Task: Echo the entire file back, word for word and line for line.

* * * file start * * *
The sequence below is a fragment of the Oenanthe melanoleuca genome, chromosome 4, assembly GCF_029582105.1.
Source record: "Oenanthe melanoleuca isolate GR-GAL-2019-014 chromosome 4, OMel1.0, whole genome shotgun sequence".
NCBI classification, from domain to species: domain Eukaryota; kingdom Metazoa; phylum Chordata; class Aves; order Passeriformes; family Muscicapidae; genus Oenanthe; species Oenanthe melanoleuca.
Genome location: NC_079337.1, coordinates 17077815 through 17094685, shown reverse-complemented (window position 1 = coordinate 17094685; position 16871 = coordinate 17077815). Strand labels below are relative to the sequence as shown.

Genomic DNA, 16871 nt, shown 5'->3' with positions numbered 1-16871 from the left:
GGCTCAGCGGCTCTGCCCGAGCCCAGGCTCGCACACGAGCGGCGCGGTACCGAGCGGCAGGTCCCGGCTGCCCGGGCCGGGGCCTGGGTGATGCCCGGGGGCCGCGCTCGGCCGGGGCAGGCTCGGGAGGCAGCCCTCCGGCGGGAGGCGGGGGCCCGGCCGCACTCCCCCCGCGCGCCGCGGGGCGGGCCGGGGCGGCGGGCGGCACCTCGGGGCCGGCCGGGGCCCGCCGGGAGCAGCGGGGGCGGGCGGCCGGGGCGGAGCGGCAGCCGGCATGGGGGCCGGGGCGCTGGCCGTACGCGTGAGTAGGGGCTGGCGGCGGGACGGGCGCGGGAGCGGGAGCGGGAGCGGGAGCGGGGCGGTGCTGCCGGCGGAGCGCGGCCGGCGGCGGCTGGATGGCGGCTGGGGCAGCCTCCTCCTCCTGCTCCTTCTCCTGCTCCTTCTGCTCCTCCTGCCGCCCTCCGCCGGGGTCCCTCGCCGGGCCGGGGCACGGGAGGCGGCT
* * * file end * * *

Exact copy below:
The sequence below is a fragment of the Oenanthe melanoleuca genome, chromosome 4, assembly GCF_029582105.1.
Source record: "Oenanthe melanoleuca isolate GR-GAL-2019-014 chromosome 4, OMel1.0, whole genome shotgun sequence".
NCBI classification, from domain to species: domain Eukaryota; kingdom Metazoa; phylum Chordata; class Aves; order Passeriformes; family Muscicapidae; genus Oenanthe; species Oenanthe melanoleuca.
Genome location: NC_079337.1, coordinates 17077815 through 17094685, shown reverse-complemented (window position 1 = coordinate 17094685; position 16871 = coordinate 17077815). Strand labels below are relative to the sequence as shown.

Genomic DNA, 16871 nt, shown 5'->3' with positions numbered 1-16871 from the left:
GGCTCAGCGGCTCTGCCCGAGCCCAGGCTCGCACACGAGCGGCGCGGTACCGAGCGGCAGGTCCCGGCTGCCCGGGCCGGGGCCTGGGTGATGCCCGGGGGCCGCGCTCGGCCGGGGCAGGCTCGGGAGGCAGCCCTCCGGCGGGAGGCGGGGGCCCGGCCGCACTCCCCCCGCGCGCCGCGGGGCGGGCCGGGGCGGCGGGCGGCACCTCGGGGCCGGCCGGGGCCCGCCGGGAGCAGCGGGGGCGGGCGGCCGGGGCGGAGCGGCAGCCGGCATGGGGGCCGGGGCGCTGGCCGTACGCGTGAGTAGGGGCTGGCGGCGGGACGGGCGCGGGAGCGGGAGCGGGAGCGGGAGCGGGGCGGTGCTGCCGGCGGAGCGCGGCCGGCGGCGGCTGGATGGCGGCTGGGGCAGCCTCCTCCTCCTGCTCCTTCTCCTGCTCCTTCTGCTCCTCCTGCCGCCCTCCGCCGGGGTCCCTCGCCGGGCCGGGGCACGGGAGGCGGCT